What is the nature of the scientific attitude, the attitude of the man or woman who studies and applies physics, chemistry, geology, engineering, medical or any other science? We all know that science plays an important role in the societies in which we live. Many people believe, however, that our progress depends on two different aspects of science. The first of these is the application of the machines and products that scientists and technologists develop. New drugs, faster and safer means of transport, new systems of applied knowledge are some examples of this aspect of science.
The second aspect is the application of the special methods of thought and action that scientists use in their work. What are these special methods of thinking and acting? First of all, it seems that a successful scientist is full of curiosity — he wants to find out how and why the universe works. He usually directs his attention towards problems which he notices have no satisfactory explanation, and his curiosity makes him look for underlying relationships even if the data available seem to be unconnected. Moreover, he thinks he can improve the existing conditions, whether of pure or applied knowledge, and enjoys trying to solve the problems which this involves.
He is a good observer, accurate, patient and objective and applies persistent and logical thought to the observations he makes. He uses the facts he observes to the full extent. For example, trained observers acquire a very large amount of information about a star mainly from the accurate analysis of the simple lines that 1
appear in a spectrum.
He is skeptical — he does not accept statements which are not based on the most complete evidence available — and therefore rejects authority as the sole basis for truth.
Furthermore, he is not only critical of the work of others, but also of his own, since he knows that man is the least reliable of scientific instruments and that a number of factors tend to disturb objective investigation.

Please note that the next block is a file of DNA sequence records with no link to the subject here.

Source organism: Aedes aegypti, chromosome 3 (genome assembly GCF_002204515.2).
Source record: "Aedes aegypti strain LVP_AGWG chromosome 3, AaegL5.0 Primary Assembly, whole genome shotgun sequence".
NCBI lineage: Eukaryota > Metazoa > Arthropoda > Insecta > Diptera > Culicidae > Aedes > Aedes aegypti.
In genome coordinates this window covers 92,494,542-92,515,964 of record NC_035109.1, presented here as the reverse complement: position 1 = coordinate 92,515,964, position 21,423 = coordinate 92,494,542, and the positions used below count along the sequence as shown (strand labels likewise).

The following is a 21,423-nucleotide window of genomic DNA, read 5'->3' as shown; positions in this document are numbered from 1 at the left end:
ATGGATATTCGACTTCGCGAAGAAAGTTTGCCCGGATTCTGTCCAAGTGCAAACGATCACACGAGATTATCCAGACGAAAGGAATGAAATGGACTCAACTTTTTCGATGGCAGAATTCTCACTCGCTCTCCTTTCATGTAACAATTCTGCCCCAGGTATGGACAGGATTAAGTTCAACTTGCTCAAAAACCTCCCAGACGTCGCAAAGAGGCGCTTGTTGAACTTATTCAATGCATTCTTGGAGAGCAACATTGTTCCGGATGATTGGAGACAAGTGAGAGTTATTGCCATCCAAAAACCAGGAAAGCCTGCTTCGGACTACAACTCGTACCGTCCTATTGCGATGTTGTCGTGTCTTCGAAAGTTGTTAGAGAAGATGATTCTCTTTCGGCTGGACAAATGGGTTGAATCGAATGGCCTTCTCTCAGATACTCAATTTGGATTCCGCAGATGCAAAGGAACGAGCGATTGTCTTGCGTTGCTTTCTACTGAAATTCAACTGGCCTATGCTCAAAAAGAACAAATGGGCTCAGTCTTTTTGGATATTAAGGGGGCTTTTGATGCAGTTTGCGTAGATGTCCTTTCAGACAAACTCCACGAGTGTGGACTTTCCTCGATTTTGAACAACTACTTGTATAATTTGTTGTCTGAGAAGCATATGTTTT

Lastly, he is highly imaginative since he often has to look for relationships in data, which are not only complex but also frequently incomplete. Furthermore, he needs imagination if he wants to make hypotheses of how processes work and how events take place.
These seem to be some of the ways in which a successful scientist or technologist thinks and acts.
32. Many people believe that science helps society to progress through __________.
A. applied knowledge
C. technology only
33. Which of the following statements is INCORRECT about curiosity?
A. It gives the scientist confidence and pleasure in work.
B. It gives rise to interest in problem that are unexplained.
C. It leads to efforts to investigate potential connections.
D. It encourages the scientists to look for new ways of acting.
34. According to the passage, a successful scientist would not __________.
A. easily believe in unchecked statements
criticize others’ research work
C. always use his imagination in work
35. What does the passage mainly discuss?
2 B. more than one aspect D. the use of B. easily D. always use evidence from observation